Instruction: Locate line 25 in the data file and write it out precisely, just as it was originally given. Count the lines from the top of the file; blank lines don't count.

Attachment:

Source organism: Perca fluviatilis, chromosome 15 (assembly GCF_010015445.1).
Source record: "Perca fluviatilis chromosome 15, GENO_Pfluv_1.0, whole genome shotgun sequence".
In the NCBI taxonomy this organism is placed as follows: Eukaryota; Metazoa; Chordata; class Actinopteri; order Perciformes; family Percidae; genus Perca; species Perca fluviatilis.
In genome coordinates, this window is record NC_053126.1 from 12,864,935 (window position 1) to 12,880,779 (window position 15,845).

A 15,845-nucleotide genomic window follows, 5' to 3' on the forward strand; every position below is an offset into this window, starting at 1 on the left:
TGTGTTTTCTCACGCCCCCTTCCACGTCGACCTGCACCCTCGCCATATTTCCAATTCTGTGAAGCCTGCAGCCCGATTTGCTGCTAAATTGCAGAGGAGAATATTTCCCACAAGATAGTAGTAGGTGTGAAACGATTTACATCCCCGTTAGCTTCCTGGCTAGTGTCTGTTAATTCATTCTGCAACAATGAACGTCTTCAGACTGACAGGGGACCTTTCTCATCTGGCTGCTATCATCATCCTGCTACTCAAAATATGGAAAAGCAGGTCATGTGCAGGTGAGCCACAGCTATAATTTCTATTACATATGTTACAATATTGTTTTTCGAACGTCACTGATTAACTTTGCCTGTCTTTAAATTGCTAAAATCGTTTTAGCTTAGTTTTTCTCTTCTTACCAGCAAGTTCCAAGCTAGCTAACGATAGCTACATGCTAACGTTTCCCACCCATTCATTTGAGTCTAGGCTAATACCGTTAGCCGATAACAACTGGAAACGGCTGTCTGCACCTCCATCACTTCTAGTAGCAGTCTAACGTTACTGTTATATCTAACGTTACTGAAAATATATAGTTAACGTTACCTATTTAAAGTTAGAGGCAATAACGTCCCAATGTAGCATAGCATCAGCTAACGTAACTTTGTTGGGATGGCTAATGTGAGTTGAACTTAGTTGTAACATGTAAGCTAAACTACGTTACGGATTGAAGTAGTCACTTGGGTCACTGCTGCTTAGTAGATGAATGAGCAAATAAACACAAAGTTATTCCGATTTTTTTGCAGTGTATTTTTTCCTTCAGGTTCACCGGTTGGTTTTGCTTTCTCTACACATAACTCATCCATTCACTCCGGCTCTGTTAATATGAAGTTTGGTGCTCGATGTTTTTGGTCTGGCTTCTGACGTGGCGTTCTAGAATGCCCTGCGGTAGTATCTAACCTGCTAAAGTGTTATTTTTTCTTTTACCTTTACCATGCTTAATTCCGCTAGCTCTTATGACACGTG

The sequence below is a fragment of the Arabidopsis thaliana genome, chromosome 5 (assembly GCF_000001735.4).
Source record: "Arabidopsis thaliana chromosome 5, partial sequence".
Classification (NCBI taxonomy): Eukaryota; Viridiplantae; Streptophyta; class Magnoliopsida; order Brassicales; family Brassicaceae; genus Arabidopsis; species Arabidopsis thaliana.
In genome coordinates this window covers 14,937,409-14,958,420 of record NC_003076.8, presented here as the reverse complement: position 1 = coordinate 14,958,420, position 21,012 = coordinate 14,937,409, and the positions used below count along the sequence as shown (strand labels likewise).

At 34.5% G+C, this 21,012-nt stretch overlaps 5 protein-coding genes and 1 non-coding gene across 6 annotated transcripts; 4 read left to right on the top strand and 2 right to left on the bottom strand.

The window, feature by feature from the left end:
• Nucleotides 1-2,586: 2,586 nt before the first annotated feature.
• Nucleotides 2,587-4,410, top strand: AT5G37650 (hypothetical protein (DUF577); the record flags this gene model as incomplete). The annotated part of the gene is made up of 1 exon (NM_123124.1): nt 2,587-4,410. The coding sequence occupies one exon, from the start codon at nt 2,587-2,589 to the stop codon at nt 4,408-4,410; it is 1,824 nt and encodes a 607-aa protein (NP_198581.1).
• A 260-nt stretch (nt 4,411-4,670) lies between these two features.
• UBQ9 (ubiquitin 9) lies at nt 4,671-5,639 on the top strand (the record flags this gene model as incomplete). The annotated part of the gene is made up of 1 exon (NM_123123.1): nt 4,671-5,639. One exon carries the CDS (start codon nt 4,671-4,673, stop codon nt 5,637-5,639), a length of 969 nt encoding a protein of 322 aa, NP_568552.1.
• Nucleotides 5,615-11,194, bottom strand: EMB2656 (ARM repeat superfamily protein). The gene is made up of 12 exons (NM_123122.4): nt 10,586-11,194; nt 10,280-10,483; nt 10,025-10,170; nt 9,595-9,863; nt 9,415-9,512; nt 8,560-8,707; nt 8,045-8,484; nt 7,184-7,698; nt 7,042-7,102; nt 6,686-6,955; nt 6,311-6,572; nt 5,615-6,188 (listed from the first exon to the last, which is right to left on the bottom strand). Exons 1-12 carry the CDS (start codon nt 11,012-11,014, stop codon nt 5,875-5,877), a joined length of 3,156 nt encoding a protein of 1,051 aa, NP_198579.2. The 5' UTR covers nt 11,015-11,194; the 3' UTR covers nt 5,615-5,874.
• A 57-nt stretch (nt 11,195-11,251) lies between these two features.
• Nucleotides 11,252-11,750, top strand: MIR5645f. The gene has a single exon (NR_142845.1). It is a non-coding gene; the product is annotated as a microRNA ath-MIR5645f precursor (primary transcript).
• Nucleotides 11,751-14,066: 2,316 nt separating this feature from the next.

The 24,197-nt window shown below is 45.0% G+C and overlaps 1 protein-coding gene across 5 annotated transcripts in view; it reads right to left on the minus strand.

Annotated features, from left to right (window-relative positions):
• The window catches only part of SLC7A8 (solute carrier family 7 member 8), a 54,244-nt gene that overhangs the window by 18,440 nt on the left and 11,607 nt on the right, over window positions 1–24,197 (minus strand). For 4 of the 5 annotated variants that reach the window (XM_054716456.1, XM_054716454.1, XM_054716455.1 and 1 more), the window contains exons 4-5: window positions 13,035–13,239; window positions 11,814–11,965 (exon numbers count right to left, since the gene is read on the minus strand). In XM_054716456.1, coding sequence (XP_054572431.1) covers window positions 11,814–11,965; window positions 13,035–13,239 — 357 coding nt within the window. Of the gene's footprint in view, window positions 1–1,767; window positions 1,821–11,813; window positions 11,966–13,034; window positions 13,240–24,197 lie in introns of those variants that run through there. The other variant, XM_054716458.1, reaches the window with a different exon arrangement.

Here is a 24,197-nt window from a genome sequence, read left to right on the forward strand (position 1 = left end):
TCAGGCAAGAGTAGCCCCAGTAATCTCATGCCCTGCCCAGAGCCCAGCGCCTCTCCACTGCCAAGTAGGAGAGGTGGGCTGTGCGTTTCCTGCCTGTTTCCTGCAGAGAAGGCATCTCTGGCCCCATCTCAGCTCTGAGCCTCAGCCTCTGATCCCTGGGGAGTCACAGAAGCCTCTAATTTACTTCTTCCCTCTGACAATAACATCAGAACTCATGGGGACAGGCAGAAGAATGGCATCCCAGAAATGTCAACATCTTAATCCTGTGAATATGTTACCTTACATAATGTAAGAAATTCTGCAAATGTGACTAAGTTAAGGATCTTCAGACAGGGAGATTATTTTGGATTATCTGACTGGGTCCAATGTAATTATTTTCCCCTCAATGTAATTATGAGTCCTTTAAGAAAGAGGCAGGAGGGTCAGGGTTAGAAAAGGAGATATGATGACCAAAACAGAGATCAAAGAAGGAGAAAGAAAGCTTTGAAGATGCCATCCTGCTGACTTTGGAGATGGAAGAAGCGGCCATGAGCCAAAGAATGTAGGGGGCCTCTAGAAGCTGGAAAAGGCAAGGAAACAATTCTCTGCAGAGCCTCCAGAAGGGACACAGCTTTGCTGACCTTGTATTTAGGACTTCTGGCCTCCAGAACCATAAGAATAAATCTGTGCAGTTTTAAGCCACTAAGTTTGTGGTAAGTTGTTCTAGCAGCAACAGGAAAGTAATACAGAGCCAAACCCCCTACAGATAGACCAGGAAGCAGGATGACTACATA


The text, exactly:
TCAGGCAAGAGTAGCCCCAGTAATCTCATGCCCTGCCCAGAGCCCAGCGCCTCTCCACTGCCAAGTAGGAGAGGTGGGCTGTGCGTTTCCTGCCTGTTTCCTGCAGAGAAGGCATCTCTGGCCCCATCTCAGCTCTGAGCCTCAGCCTCTGATCCCTGGGGAGTCACAGAAGCCTCTAATTTACTTCTTCCCTCTGACAATAACATCAGAACTCATGGGGACAGGCAGAAGAATGGCATCCCAGAAATGTCAACATCTTAATCCTGTGAATATGTTACCTTACATAATGTAAGAAATTCTGCAAATGTGACTAAGTTAAGGATCTTCAGACAGGGAGATTATTTTGGATTATCTGACTGGGTCCAATGTAATTATTTTCCCCTCAATGTAATTATGAGTCCTTTAAGAAAGAGGCAGGAGGGTCAGGGTTAGAAAAGGAGATATGATGACCAAAACAGAGATCAAAGAAGGAGAAAGAAAGCTTTGAAGATGCCATCCTGCTGACTTTGGAGATGGAAGAAGCGGCCATGAGCCAAAGAATGTAGGGGGCCTCTAGAAGCTGGAAAAGGCAAGGAAACAATTCTCTGCAGAGCCTCCAGAAGGGACACAGCTTTGCTGACCTTGTATTTAGGACTTCTGGCCTCCAGAACCATAAGAATAAATCTGTGCAGTTTTAAGCCACTAAGTTTGTGGTAAGTTGTTCTAGCAGCAACAGGAAAGTAATACAGAGCCAAACCCCCTACAGATAGACCAGGAAGCAGGATGACTACATA